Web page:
Free variables

1. Introduction

This web page gives the official definition of what it means for a variable v to be free in a formula ϕ of a first-order language L .

2. The definition

The definition of what it means for v to be free in ϕ or term t of a first-order language L is y induction on terms and formulas. We shall specify what it means for v to be free in each of the constructions of terms and formulas, and assume that it is already understood what v is free in ϕ [or term t ] is already understood for all subformulas and subterms.

Most syntactical definitions in first order logic are of this kind: such definitions implicitly require the Theorem on Unique Readability, which says that for any term or formula there is a unique way of reading it as built from subformulas and subterms, and therefore exactly one of our inductive clauses applies.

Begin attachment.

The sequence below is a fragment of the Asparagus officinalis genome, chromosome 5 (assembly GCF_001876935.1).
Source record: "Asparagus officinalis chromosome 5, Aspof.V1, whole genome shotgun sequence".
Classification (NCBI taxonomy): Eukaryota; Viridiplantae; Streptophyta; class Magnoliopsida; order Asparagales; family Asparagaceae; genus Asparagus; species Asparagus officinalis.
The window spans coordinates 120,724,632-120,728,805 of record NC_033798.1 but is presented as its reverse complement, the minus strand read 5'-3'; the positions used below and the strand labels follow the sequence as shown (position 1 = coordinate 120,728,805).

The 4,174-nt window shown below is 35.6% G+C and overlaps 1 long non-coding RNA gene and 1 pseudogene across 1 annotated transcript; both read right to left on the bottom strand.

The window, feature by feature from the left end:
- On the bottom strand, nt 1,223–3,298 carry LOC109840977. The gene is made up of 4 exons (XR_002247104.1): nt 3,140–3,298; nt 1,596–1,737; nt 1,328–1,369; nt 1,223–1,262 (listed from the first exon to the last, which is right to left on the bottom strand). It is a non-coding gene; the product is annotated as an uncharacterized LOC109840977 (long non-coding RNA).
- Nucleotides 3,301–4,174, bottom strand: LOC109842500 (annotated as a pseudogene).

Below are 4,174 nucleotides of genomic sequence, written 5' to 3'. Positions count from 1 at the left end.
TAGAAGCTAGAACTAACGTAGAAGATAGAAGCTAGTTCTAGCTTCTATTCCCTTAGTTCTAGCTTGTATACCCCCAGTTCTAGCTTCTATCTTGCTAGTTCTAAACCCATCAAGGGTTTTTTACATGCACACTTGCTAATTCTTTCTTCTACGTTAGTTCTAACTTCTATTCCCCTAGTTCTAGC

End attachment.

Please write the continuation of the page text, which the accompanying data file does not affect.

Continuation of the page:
Fix a first order language L and variable v of L . Here are the clauses defining what it means for v to be free in ϕ .

That's it. You should be able to check that this defines v is free in ϕ for all ϕ . Readers with some programming experience will recognise the definition just given as a recursive definition, and will easily be able to write a subroutine or function in their favourite language that computes whether v is free in ϕ . In other words, this notion is (rather easily) computable.


Show that v is not free in ϕ is equivalent to the statement that Each occurence of v in ϕ is in the scope of a quantifier v or v .

It is common to write a formula ϕ or term t with arguments displayed as ϕ ( v 1 , , v k ) or t ( v 1 , , v k ) . When so-doing it is important to list all of the variables that occur free in ϕ or t . It is always OK to include additional variables, however, and this sometimes saves a lot of writing. The reason for this is that there is little difference between ϕ ( v 1 , v 2 ) and ϕ ( v 1 , v 2 ) ( v 3 = v 3 ) so it is OK to write the former as ϕ ( v 1 , v 2 , v 3 ) . But it would be a mistake to write ϕ ( v 1 , v 2 ) ( v 3 = v 3 ) as ϕ ( v 1 , v 2 ) as the v 3 does play a role and must not be forgotten.


A closed term is a term which has no free variables (and hence has no variables at all). A sentence is a formula which has no free variables. Sentences are sometimes called closed formulas.